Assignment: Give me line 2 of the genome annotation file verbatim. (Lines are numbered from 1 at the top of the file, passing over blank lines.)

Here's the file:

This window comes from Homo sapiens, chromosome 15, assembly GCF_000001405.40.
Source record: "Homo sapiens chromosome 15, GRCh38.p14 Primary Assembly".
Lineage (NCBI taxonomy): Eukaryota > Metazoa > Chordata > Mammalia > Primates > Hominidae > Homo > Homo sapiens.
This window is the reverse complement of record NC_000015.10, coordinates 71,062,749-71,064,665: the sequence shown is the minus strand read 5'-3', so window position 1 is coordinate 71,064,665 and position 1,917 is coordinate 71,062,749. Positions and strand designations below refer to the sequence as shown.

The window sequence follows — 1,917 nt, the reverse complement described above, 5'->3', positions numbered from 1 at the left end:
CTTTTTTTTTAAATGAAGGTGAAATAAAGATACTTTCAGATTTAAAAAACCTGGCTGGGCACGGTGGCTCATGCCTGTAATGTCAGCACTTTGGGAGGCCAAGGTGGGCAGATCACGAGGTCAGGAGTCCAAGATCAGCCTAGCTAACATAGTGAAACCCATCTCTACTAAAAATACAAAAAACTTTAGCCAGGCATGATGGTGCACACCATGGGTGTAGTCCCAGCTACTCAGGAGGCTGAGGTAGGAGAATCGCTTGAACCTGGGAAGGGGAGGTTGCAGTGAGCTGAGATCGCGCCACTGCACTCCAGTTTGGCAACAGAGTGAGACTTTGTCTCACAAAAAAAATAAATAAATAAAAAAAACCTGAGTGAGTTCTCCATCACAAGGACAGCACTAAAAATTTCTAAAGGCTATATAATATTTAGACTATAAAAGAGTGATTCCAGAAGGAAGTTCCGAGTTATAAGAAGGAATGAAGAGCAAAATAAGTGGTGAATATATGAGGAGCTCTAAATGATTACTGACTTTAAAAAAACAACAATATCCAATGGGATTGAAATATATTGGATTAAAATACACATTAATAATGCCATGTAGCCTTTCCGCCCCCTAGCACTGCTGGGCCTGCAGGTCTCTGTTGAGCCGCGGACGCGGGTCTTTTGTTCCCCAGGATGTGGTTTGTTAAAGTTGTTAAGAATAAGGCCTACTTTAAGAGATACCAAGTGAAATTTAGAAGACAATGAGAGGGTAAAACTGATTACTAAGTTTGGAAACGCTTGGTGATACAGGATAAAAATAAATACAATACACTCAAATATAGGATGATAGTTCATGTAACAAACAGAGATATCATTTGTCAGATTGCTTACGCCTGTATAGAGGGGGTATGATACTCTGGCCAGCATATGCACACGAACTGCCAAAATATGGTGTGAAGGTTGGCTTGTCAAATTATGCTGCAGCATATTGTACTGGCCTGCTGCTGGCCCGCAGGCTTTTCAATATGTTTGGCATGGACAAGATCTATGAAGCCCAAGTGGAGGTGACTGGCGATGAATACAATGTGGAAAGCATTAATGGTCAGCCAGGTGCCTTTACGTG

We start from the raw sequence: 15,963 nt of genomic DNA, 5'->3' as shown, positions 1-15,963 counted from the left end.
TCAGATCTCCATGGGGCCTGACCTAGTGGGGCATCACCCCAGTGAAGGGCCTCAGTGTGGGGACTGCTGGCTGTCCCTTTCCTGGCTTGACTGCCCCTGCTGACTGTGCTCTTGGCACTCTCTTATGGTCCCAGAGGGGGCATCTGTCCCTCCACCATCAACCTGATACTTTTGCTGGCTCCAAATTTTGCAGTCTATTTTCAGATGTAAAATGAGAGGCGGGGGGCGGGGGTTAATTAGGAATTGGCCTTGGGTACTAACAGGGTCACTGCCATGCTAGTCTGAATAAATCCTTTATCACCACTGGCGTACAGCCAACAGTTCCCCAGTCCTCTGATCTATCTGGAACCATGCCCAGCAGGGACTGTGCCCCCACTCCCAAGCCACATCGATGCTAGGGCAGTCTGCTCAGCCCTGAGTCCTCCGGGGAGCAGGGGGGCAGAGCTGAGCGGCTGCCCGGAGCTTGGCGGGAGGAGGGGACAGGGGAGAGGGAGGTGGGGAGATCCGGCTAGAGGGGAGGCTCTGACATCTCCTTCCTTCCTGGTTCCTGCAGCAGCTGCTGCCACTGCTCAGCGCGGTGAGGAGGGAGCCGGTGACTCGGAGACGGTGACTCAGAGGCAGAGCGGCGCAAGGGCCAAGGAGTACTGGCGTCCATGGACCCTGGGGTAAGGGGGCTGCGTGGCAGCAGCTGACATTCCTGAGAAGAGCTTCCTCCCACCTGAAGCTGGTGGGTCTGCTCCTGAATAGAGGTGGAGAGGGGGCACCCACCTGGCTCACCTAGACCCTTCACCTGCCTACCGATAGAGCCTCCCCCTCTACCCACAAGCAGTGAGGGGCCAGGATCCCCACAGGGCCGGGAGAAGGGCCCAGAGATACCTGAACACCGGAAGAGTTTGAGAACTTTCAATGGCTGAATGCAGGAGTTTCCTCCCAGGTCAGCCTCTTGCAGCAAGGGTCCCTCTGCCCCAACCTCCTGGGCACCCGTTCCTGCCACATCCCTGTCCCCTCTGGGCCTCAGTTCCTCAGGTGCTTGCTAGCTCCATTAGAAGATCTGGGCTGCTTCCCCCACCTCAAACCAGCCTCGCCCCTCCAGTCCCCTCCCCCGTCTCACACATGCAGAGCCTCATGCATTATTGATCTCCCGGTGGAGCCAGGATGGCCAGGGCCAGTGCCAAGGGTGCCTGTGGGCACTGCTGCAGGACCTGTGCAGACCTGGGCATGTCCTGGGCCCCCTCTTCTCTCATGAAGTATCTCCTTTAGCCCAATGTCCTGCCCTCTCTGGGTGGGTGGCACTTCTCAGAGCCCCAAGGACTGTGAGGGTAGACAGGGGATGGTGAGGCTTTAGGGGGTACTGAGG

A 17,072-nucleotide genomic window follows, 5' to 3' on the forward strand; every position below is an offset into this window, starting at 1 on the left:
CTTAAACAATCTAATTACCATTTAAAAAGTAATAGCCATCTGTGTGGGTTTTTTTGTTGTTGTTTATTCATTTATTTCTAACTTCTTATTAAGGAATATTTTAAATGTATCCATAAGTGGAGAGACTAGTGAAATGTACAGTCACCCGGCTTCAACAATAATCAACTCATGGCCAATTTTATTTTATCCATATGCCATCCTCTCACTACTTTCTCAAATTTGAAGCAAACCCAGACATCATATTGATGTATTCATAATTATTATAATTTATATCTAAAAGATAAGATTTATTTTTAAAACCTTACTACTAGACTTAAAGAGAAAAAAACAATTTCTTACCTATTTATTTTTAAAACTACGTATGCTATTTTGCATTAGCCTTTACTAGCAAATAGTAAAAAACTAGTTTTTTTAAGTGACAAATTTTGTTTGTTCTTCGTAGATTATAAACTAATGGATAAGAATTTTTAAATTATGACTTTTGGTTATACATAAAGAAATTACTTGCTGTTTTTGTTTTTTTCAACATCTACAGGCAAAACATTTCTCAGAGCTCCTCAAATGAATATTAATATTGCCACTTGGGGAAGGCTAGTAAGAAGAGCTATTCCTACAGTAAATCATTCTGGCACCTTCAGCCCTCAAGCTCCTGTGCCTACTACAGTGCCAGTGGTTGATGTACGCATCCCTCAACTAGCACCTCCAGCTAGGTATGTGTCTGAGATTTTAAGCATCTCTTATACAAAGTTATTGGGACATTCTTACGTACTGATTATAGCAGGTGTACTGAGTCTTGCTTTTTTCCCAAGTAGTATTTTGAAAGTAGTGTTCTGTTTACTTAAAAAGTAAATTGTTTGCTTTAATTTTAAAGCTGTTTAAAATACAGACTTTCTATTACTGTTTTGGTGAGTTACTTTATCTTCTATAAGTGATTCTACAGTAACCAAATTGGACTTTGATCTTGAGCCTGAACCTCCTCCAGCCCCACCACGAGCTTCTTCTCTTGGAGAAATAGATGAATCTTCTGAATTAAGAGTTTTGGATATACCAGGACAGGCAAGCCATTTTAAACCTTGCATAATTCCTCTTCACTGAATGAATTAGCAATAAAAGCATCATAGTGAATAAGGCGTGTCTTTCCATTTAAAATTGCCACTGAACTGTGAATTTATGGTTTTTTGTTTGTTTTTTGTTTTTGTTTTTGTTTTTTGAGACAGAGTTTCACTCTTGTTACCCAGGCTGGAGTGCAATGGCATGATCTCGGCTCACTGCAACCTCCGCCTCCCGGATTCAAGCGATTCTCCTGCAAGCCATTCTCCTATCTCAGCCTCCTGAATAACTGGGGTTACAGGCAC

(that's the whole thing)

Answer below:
Source record: "Homo sapiens chromosome 15, GRCh38.p14 Primary Assembly".